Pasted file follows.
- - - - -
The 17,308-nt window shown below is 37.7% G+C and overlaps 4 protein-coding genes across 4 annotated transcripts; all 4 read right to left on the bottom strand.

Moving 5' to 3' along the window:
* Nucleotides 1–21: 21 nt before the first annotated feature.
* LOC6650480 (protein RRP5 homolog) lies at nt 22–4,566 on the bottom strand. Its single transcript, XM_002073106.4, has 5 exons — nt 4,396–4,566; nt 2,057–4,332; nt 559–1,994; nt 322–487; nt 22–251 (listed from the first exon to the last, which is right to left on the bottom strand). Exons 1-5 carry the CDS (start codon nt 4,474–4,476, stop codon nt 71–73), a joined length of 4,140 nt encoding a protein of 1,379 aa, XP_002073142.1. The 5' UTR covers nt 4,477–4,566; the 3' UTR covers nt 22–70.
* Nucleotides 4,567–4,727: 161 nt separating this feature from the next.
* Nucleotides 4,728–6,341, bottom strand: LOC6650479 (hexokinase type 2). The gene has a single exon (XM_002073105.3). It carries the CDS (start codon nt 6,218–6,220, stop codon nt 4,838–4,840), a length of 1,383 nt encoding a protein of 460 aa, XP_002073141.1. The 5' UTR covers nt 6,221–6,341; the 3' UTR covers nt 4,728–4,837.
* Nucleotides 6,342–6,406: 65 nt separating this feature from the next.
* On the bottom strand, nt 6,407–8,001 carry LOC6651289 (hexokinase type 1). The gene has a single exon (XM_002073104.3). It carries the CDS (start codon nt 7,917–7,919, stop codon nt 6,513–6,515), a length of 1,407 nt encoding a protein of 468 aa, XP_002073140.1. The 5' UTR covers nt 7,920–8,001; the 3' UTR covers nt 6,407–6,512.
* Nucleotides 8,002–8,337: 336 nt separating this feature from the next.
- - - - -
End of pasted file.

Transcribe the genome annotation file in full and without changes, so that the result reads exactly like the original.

The 17,308-nt window shown below is 37.7% G+C and overlaps 4 protein-coding genes across 4 annotated transcripts; all 4 read right to left on the bottom strand.

Moving 5' to 3' along the window:
* Nucleotides 1–21: 21 nt before the first annotated feature.
* LOC6650480 (protein RRP5 homolog) lies at nt 22–4,566 on the bottom strand. Its single transcript, XM_002073106.4, has 5 exons — nt 4,396–4,566; nt 2,057–4,332; nt 559–1,994; nt 322–487; nt 22–251 (listed from the first exon to the last, which is right to left on the bottom strand). Exons 1-5 carry the CDS (start codon nt 4,474–4,476, stop codon nt 71–73), a joined length of 4,140 nt encoding a protein of 1,379 aa, XP_002073142.1. The 5' UTR covers nt 4,477–4,566; the 3' UTR covers nt 22–70.
* Nucleotides 4,567–4,727: 161 nt separating this feature from the next.
* Nucleotides 4,728–6,341, bottom strand: LOC6650479 (hexokinase type 2). The gene has a single exon (XM_002073105.3). It carries the CDS (start codon nt 6,218–6,220, stop codon nt 4,838–4,840), a length of 1,383 nt encoding a protein of 460 aa, XP_002073141.1. The 5' UTR covers nt 6,221–6,341; the 3' UTR covers nt 4,728–4,837.
* Nucleotides 6,342–6,406: 65 nt separating this feature from the next.
* On the bottom strand, nt 6,407–8,001 carry LOC6651289 (hexokinase type 1). The gene has a single exon (XM_002073104.3). It carries the CDS (start codon nt 7,917–7,919, stop codon nt 6,513–6,515), a length of 1,407 nt encoding a protein of 468 aa, XP_002073140.1. The 5' UTR covers nt 7,920–8,001; the 3' UTR covers nt 6,407–6,512.
* Nucleotides 8,002–8,337: 336 nt separating this feature from the next.